Closed Circuit hopes that housing minister Grant Shapps, famed as he is for his love of bungee, is not inspired to follow in the footsteps of Craggs junior.
Finally this week the prize for dedication above and beyond the call of duty goes to Affinity Sutton’s head of research Hilary Burkitt.
Ms Burkitt tweeted on Saturday that she was re-reading the housing strategy (published last Monday) and was ‘shocked that it states being a social tenant on a higher income is an “abuse” equivalent to tenancy fraud’.
Perhaps realising that her choice of light reading on a Saturday morning may surprise some Ms Burkitt quickly added: ‘I should stress that re-reading [the] housing strategy is not what I would ideally want to be doing for weekend fun.’
Closed Circuit can empathise with Ms Burkitt’s pain.
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Richard Blakeway is well known among housing professionals in London as Boris Johnson’s political housing advisor.
It is his job to make the mayor’s housing policies clear to the media, landlords and other politicians.
But Mr Blakeway’s ability to do this was cast into doubt by none other than Alan Benson, head of housing at the Greater London Authority.
Mr Benson, speaking at the National Housing Federation’s affordable homeownership and intermediate housing conference in London on Thursday, said: ‘You heard from my political other half this morning, Richard Blakeway. I’m sure you were inspired and confused as I am every time I speak to Richard about anything. I had a quick chat with him and he was inspired and confused after the session as well,’ he joked.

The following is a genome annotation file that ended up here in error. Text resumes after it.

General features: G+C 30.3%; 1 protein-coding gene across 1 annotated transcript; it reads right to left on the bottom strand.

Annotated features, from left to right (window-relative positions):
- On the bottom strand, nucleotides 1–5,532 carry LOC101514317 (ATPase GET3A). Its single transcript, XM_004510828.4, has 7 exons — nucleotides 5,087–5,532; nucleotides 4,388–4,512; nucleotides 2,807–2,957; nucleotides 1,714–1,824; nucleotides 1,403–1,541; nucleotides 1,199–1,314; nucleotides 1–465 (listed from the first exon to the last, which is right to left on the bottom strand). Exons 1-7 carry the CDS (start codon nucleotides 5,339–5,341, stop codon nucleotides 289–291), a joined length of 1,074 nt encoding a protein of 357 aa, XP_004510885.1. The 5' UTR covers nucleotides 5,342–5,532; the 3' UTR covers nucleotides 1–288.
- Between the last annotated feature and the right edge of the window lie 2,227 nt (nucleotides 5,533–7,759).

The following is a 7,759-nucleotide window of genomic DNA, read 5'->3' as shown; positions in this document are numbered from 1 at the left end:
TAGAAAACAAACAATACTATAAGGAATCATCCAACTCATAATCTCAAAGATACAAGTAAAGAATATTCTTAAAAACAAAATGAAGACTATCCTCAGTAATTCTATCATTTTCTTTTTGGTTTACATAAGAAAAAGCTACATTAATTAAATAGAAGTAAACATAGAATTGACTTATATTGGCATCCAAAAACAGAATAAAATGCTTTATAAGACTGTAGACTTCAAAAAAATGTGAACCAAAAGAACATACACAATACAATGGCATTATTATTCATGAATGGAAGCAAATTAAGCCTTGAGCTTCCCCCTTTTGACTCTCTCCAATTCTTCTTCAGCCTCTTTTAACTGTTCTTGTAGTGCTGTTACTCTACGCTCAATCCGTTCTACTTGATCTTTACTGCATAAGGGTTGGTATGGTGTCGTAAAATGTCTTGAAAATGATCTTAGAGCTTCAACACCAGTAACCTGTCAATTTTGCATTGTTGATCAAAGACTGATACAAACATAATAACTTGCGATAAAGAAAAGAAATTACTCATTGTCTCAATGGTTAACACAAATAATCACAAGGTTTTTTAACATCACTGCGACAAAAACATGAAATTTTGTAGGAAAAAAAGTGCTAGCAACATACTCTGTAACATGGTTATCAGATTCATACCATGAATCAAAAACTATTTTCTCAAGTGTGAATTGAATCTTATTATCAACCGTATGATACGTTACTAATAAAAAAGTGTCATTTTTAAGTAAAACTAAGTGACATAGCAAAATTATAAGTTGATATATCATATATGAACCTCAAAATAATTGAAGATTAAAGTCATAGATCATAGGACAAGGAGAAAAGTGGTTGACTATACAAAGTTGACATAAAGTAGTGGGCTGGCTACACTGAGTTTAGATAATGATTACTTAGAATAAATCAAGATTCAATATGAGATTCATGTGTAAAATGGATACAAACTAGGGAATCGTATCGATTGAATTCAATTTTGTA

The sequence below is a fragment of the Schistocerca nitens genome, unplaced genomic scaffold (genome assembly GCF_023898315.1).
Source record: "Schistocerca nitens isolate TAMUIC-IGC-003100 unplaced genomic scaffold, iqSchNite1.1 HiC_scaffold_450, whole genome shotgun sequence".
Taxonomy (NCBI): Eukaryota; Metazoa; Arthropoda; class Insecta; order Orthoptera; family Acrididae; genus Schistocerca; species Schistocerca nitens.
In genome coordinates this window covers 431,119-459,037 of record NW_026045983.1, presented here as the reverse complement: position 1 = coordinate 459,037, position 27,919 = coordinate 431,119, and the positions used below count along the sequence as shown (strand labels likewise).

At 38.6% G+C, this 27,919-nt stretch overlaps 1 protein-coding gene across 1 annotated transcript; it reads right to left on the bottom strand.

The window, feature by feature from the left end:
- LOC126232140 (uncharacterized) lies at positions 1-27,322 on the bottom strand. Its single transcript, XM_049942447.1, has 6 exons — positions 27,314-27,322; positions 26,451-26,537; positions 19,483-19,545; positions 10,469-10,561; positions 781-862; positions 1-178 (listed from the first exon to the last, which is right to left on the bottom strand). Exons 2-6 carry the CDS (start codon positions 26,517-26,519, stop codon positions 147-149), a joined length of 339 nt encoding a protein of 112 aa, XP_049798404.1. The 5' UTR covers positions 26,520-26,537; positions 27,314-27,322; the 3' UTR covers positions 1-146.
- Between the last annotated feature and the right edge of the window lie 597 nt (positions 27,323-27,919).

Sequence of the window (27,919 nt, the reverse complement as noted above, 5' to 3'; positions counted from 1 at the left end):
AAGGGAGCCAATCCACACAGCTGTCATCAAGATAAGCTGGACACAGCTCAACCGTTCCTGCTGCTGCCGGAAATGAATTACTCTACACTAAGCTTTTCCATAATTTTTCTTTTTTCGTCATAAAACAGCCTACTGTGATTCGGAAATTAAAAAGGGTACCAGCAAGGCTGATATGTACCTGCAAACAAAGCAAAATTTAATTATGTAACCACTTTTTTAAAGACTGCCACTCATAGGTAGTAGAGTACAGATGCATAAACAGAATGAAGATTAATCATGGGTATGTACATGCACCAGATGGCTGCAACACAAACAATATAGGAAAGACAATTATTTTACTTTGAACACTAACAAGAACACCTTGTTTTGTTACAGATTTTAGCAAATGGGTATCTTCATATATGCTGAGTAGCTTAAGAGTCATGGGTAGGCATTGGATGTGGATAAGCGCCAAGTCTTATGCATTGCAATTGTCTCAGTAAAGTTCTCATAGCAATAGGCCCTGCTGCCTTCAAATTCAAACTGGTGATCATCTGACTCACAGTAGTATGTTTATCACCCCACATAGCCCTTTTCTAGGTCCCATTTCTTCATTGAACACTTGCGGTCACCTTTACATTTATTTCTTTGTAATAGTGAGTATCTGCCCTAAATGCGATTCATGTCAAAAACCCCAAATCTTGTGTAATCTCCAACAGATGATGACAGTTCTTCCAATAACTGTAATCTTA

Closed Circuit hopes the pair achieve some clarity before their next meeting.
We’ve all been frustrated by the level of customer service offered by our banks at one time or another. But all this could be about to change, thanks to staff at Bromford Group.
The housing association recently hosted a delegation from Barclays Bank, which wanted to find out how to improve its customer service.
Bromford Group staff arrived for the meeting bouncing on space hoppers, part of its policy to make engagement with colleagues ‘entertaining and memorable’. Closed Circuit likes to think they were also trying to stress to Barclays the importance of achieving a bounce in the economy.
Closed Circuit was bemused to receive an email last Friday from Kent Reliance Building Society thanking us for contacting them.
The email said ‘we aim to respond to all email communications within 24 hours of receipt, and will be in touch with you shortly’.